Merge Sort


[MUSIC PLAYING] DOUG LLOYD: All right,
so by now we’ve talked about a couple of different
sorting algorithms that are pretty straightforward
to work with, hopefully. We’ve got bubble sort, insertion
sort, and selection sort. And what we do know is
what all of have in common is that they have a sort of worst
case scenario runtime of n squared. Can we do any better than that? Well, the answer happens
to be yes, we can, using an algorithm called merge sort. Now in merge sort, the idea
is to sort smaller arrays and then combine those arrays
together or merge them, as in the name of the algorithm
itself, in sorted order. So instead of having to think about,
we have one six-element array, let’s think instead that we
have six one-element arrays, and then let’s just recombine
them in the correct order and merge them together. That would be one way to sort it. And that’s what merge sort does. And it leverages something
called recursion, which we’ll talk about soon in another video. And if you want to get a better
understanding of how recursion works, you might want to take
a look at that video before coming and watching
this one, because this is going to talk about recursion quite a bit. Merge sort is definitely
the most complicated of the four different types of
sorts that we cover in the class. And so I’m going to go through
this one a little more slowly than the other ones. But the algorithm for merge sort
itself is actually pretty few steps. We’re basically going
to say, we’re going to sort the left half of the array,
sort the right half of the array, and then merge the two halves together. That is fundamentally what
merge sort is all about. Of course, in practice, it’s a
little more detailed than that, but let’s go through that now. So here’s the same six-element array
we’ve been sorting all the time. And we’re going to start to
follow our steps of pseudocode, which is we want to sort the left
half of this brick red array. So we’re just going to
focus on this part for now. And actually, just to make
things a little bit easier, and because I’ve colored
different things in different ways throughout this video,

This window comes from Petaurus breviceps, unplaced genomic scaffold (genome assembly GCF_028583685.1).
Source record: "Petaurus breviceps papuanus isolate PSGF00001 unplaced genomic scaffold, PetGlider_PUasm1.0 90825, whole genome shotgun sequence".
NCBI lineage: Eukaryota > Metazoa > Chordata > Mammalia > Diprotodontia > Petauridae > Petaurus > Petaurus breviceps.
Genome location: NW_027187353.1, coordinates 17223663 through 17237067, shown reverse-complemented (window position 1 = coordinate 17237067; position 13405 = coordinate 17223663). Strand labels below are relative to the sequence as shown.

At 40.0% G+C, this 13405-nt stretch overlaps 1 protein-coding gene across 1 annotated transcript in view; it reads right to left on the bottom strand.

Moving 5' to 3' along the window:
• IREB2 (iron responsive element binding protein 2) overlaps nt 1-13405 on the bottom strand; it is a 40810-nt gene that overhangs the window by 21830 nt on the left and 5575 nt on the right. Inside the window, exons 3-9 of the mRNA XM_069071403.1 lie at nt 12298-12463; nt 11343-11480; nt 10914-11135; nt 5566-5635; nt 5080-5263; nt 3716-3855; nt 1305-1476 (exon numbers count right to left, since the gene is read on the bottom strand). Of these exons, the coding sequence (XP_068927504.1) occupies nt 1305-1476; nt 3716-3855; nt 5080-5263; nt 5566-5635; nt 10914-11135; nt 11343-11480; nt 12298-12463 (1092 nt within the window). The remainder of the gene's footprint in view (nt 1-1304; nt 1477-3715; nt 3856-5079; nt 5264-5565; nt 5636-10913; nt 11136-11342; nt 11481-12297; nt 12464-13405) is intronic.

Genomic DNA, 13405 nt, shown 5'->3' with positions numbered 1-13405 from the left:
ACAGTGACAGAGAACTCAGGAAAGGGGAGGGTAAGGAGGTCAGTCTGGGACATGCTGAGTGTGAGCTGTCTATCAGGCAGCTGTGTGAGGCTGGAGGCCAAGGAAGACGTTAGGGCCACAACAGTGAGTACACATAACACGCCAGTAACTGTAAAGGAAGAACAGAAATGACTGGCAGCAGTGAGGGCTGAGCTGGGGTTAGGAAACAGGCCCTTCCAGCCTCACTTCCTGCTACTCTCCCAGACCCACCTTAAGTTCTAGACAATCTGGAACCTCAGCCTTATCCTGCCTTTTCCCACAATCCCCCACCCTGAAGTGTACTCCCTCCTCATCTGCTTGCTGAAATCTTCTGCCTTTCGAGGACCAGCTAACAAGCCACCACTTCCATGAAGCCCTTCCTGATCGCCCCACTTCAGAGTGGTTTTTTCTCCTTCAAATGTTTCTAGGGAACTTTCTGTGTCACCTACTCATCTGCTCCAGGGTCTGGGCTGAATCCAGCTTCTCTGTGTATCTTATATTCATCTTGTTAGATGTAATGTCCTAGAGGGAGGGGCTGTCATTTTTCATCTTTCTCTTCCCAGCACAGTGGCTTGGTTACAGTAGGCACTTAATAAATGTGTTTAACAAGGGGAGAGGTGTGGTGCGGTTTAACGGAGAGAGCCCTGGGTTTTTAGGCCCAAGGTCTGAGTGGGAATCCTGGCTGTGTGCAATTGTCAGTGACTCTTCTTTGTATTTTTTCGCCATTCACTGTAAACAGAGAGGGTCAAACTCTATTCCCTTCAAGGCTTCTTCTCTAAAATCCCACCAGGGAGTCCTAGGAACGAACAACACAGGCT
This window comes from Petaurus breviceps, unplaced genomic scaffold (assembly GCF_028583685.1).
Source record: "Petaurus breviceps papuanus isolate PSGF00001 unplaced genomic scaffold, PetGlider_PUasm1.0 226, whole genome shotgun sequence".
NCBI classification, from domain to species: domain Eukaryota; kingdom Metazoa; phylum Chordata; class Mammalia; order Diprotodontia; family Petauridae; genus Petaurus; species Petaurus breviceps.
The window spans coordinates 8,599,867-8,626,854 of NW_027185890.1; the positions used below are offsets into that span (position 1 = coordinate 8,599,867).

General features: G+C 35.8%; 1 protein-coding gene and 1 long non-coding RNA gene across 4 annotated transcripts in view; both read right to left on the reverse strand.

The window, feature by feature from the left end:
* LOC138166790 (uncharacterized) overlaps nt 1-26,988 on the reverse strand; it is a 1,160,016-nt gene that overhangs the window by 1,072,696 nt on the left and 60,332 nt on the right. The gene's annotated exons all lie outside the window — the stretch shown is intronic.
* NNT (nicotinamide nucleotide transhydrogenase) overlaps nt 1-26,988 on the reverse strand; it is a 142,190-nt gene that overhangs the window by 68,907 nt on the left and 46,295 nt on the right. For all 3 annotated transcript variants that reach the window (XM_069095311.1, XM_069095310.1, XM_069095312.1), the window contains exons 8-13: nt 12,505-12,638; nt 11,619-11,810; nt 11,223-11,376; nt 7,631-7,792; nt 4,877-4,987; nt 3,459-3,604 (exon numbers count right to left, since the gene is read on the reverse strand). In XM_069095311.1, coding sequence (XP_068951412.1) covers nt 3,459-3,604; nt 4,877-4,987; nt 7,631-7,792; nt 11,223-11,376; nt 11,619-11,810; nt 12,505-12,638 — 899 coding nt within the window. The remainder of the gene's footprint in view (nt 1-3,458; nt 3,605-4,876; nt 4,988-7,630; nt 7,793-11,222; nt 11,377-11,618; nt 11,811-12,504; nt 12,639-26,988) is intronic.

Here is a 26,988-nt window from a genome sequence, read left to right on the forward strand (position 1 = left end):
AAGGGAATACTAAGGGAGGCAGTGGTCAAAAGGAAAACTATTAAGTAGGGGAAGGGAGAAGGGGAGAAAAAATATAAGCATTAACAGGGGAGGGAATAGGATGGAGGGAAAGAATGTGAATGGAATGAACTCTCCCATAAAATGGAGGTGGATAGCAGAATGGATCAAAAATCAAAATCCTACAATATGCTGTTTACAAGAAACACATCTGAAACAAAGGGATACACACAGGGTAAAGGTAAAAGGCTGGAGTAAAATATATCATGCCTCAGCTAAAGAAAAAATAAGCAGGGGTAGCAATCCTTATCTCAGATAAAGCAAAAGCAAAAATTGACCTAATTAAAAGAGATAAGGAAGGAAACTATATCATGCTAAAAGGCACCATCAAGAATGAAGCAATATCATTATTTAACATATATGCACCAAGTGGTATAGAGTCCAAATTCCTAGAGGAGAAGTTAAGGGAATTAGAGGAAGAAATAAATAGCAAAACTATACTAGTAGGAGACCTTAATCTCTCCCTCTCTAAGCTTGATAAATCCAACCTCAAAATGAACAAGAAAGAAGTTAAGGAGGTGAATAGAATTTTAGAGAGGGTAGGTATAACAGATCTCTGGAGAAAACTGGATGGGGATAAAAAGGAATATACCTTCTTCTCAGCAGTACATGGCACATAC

we’re going to refer to this half of the array, this
left half of the overall red array, from this point forward, this
is the purple half of the array. All right? So we are now in the middle of
sorting the left half of the array. But we don’t know how to do that. We don’t know how to sort
the left half of the array. So why don’t we just go back
to our merge sort steps again? All right, well, if I don’t know how
to sort the left half of the array, I’m just going to start again. Sort the left half of this array. Now I just want to focus on this
part of the array, the left half. And I’m sort of arbitrarily
deciding that my left half is going to be smaller than my right half. I have three elements. I can’t divide it evenly. I can’t have one and 1/2
elements on each side. So as long as I’m consistent, as long
as I always choose, in this case, the left side is smaller, that will
be fine for merge sort’s purposes. So now I’m left with this
single element, this five. How do I sort a one-element array? Well, the good news here is I
actually don’t have to sort it at all. A single-element array
must necessarily be sorted. So I can say that if I’m sorting
the left half of the purple part, that is sorted. So we’re just going to call that
sorted and set it aside for now. So now I want to go back to the
right half of the purple part. That’s this. How do I sort this
array, this sub-array? Let’s just go back to our steps again. I want to sort the left half only. The left half is now two. It’s a single element. I know how to sort a single element. So I’ve sorted the left
half of this, the left half of the right half of the purple. That’s where we are. That’s sorted. Now I go back and sort the
right half of the left half of the purple, which is the one. One is a single element. It’s really easy to sort. It’s in sorted position. Now is the first time I finally get